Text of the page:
Date of Award

8-31-2018

Document Type

Campus Access Dissertation

Degree Name

Doctor of Philosophy (PhD)

Department

Clinical Psychology

First Advisor

Lizabeth Roemer

Second Advisor

Tiffany Donaldson

Third Advisor

Keith Welker

Abstract

The ability to sense and understand the emotional experiences of others is crucial for interpersonal connection and is likely to be inhibited in the context of perceived differences. Mindfulness, an awareness of the present-moment that is non-judgmental, accepting, open, and compassionate, may enhance the ability to empathically connect with and understand others by intentionally shifting attention toward the other person’s experience, enhancing self-other awareness, and enhancing the ability to tolerate contact with difficult emotions. This study explored association between mindfulness, emotion regulation, and empathy to determine whether mindfulness practice could be an effective method for cultivating empathy.

The study tested the hypotheses that (1) mindfulness would positively correlate with empathy and (2) emotion regulation would mediate the positive association between mindfulness and empathy. As hypothesized, trait mindfulness was positively correlated with trait empathy and trait difficulties with emotion regulation partially mediated this association. Unexpectedly, trait mindfulness did not predict greater state empathy or empathic action. Additionally a brief mindfulness intervention did not have a significant effect on state empathy. Interestingly, participants who were randomized to receive a brief mindfulness intervention were more likely to engage in empathic action, even though they did not score higher on measures of state empathy than individuals in the distraction condition.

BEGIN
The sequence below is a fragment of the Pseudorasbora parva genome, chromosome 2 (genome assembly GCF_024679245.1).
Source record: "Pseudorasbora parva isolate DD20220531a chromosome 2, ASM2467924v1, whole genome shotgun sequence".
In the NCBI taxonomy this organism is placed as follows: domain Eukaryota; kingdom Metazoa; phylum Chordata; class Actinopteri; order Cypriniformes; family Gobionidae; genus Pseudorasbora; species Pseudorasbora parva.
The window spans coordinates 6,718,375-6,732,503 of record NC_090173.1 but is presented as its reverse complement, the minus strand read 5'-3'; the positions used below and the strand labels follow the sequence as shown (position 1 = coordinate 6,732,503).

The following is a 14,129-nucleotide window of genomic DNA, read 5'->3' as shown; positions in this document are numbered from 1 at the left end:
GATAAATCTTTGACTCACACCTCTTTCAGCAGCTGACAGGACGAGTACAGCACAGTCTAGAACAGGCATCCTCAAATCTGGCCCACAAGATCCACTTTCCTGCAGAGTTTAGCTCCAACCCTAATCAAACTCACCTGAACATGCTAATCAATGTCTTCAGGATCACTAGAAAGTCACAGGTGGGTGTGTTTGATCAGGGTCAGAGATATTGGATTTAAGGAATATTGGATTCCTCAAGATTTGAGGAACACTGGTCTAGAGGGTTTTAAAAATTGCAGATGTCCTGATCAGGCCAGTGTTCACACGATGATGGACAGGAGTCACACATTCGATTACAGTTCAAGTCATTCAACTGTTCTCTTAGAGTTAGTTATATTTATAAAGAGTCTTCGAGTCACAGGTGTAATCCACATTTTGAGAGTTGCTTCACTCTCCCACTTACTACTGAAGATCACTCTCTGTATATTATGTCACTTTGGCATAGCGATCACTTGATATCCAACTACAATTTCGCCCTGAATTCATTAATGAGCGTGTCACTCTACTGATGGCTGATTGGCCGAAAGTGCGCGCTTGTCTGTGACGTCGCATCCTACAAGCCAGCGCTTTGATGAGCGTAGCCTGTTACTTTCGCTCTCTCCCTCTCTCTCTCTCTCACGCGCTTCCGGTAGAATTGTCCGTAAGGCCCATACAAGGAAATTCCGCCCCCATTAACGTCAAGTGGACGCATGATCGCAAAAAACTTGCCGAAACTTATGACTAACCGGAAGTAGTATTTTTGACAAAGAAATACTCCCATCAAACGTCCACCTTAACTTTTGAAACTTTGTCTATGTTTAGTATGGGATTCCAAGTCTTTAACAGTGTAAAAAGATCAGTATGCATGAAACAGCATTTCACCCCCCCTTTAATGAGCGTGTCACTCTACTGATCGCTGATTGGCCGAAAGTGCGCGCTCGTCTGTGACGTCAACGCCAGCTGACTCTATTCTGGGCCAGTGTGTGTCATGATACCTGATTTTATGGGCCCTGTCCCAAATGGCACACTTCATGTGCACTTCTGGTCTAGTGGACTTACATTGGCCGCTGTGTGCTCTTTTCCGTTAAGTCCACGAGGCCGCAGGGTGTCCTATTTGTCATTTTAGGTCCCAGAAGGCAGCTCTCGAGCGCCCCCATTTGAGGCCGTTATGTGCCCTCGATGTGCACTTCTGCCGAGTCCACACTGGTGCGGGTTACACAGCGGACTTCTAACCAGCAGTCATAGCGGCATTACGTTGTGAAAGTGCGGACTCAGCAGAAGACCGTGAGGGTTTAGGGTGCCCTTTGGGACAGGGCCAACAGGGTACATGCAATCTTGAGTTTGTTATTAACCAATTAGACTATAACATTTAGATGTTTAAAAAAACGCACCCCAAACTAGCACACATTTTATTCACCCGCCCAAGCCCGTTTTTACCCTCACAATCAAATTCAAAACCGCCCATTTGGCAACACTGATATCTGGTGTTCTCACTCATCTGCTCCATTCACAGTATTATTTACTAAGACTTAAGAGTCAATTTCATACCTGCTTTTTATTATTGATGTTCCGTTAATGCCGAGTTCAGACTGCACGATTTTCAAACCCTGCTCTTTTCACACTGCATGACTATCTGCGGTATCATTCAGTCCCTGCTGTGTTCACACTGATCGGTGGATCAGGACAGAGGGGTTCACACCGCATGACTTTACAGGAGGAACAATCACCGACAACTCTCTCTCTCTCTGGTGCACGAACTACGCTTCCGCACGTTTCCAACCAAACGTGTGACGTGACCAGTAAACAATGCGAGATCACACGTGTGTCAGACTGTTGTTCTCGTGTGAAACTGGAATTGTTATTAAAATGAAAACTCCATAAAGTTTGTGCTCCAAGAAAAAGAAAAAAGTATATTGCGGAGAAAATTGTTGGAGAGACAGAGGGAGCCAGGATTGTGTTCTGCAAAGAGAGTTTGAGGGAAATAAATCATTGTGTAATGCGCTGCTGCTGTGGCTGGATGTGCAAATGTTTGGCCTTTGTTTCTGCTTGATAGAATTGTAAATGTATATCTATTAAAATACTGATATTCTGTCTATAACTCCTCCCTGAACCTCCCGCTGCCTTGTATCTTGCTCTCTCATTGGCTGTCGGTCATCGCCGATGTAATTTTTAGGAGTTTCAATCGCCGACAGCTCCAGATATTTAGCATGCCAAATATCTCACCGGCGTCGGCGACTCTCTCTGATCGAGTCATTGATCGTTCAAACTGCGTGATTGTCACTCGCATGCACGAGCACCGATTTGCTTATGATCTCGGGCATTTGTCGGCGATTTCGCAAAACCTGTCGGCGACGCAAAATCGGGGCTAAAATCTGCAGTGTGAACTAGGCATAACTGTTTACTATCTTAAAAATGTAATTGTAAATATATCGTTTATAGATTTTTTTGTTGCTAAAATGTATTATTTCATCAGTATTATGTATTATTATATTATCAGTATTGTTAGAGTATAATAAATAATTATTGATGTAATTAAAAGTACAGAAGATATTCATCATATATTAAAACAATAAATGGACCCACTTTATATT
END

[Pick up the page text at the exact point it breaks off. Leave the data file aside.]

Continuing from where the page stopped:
These results provide preliminary evidence that those who are more likely to attend to the present moment on a daily basis are also more likely to be empathic on a daily basis, and that this association is partly mediated by the ability to tolerate and regulate difficult emotions. This study also indicates that there may be a difference between behavioral empathy and emotional empathy, and that behavioral empathy might be facilitated with a brief mindfulness intervention even if the intervention does not change the capacity to be emotionally attuned to the suffering of others. However, more research is needed to understand the role of mindfulness and emotion regulation in emotional and behavioral empathy in order to develop effective interventions to improve emotional connection across difference, and promote values congruent action in the face of difficult emotions.

Comments

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Available for download on Friday, August 31, 2018

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